various things touted as "fixes" to applications experiencing this
    interaction. We take as our example a client-server application where
    both the client and the server are implemented with a write of a small
    application header, followed by application data. First, the
    "default" case which is with Nagle enabled (TCP_NODELAY _NOT_ set) and
    with standard ACK behaviour:

    Client Server
    Req Header ->
    <- Standalone ACK after Nms
    Req Data ->
    <- Possible standalone ACK
    <- Rsp Header
    Standalone ACK ->
    <- Rsp Data
    Possible standalone ACK ->


    For two "messages" we end-up with at least six segments on the wire.
    The possible standalone ACKs will depend on whether the server's
    response time, or client's think time is longer than the standalone
    ACK interval on their respective sides. Now, if TCP_NODELAY is set we
    see:


    Client Server
    Req Header ->
    Req Data ->
    <- Possible Standalone ACK after Nms
    <- Rsp Header
    <- Rsp Data
    Possible Standalone ACK ->

    In theory, we are down two four segments on the wire which seems good,
    but frankly we can do better. First though, consider what happens
    when someone disables delayed ACKs

    Client Server
    Req Header ->
    <- Immediate Standalone ACK
    Req Data ->
    <- Immediate Standalone ACK
    <- Rsp Header
    Immediate Standalone ACK ->
    <- Rsp Data
    Immediate Standalone ACK ->

    Now we definitly see 8 segments on the wire. It will also be that way
    if both TCP_NODELAY is set and delayed ACKs are disabled.

    How about if the application did the "right" think in the first place?
    That is sent the logically associated data at the same time:


    Client Server
    Request ->
    <- Possible Standalone ACK
    <- Response
    Possible Standalone ACK ->

    We are down to two segments on the wire.

    For "small" packets, the CPU cost is about the same regardless of data
    or ACK. This means that the application which is making the propper
    gathering send call will spend far fewer CPU cycles in the networking
    stack.

    rick jones
    --
    denial, anger, bargaining, depression, acceptance, rebirth...
    where do you want to be today?
    these opinions are mine, all mine; HP might not want them anyway...
    feel free to post, OR email to rick.jones2 in hp.com but NOT BOTH...

  4. Re: Nagle Algorithm

    On Dec 12, 1:48 pm, Vic wrote:
    > I'm a little confused with regard to the the Nagle algorithm. From
    > googling I've read that the idea behind this algorithm is to reduce
    > the number of small packets transmitted across the wire by introducing
    > a short 100ms delay for packets smaller than some minimum. I believe
    > this minimum is controlled by tcp_naglim_def on Solaris systems.
    >
    > #ndd -get /dev/tcp tcp_naglim_def
    > 4095
    >
    > My question is how to properly disable this behavior when that may be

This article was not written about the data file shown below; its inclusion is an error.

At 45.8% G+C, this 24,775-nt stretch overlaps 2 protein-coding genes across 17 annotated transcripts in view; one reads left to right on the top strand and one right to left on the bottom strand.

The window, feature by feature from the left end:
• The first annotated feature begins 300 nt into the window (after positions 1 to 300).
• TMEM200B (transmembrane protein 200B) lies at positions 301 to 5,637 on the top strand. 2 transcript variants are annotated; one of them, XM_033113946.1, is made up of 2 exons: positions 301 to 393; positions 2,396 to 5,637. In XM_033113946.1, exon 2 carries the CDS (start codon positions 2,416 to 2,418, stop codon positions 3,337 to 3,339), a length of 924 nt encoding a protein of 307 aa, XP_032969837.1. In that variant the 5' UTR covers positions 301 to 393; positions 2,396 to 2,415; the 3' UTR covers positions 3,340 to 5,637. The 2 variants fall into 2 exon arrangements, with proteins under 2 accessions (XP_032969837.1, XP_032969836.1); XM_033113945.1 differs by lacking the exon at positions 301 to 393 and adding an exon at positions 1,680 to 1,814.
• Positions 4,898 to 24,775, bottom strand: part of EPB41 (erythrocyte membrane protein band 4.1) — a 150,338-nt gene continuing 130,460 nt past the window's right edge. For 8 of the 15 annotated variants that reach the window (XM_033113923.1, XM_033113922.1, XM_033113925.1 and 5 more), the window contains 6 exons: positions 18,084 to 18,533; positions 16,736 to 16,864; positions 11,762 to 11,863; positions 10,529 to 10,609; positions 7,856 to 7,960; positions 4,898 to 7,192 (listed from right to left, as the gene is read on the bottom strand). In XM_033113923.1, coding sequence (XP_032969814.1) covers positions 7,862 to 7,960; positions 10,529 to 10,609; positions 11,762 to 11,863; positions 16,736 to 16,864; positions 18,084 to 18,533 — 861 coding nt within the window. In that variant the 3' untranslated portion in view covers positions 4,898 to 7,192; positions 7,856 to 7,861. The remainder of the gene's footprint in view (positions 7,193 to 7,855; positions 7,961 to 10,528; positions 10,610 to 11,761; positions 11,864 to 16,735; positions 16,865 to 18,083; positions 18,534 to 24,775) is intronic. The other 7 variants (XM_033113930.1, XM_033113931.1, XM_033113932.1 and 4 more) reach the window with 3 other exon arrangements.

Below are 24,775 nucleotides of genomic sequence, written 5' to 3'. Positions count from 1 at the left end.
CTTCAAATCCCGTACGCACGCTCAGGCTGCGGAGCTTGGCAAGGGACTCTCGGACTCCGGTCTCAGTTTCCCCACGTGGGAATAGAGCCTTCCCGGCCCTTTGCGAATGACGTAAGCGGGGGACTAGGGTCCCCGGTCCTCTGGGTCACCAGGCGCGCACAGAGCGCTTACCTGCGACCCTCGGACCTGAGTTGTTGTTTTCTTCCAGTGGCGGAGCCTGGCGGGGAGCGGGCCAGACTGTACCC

> desired. Is it sufficient to disable the behavior on the server side
    > of the tcp connection or must something be changed on both sides to
    > effectively disable.


    Before you go any further, you should understand that about 95% of the
    time people think they need to disable Nagle, their belief is actually
    incorrect. Even if disabling Nagle actually solves their problem, it
    is still almost always the wrong way to solve the problem.

    Can you explain why you think you need to disable Nagle?

    If your application runs over the Internet, you are almost certainly
    wrong in your belief that disabling Nagle is the right thing to do. If
    it's a pure LAN application, you might be right, but it's still very
    unlikely.

    Did you know that Nagle has no effect on request/response protocols?
    So it is never appropriate to disable Nagle on web servers.

    DS

  5. Re: Nagle Algorithm

    David Schwartz wrote:
    > Even if disabling Nagle actually solves their problem, it is still
    > almost always the wrong way to solve the problem.


    Better to say "makes the symptoms go away."

    > Can you explain why you think you need to disable Nagle?


    > If your application runs over the Internet, you are almost certainly
    > wrong in your belief that disabling Nagle is the right thing to do. If
    > it's a pure LAN application, you might be right, but it's still very
    > unlikely.


    > Did you know that Nagle has no effect on request/response protocols?


    Properly implemented, single-request-outstanding request/response
    protocols at least - 99 times out of 10.

    > So it is never appropriate to disable Nagle on web servers.


    If there is a stream of logically associated "stuff" flowing, and each
    chunk of logically associated data is sub-MSS, then it might make
    sense to disable Nagle, even on a web server, or at least a web
    client, and at least when the requests are pipelined rather than
    simply persistent. It would be nice in the pipelined case for
    requests 2 through N to the web server be on their way before the
    first bytes of response 1 arrives, and it would be good to be sure
    that responses 2 through N aren't delayed simply because all the bytes
    of response 1 have not yet been ACKed by the client.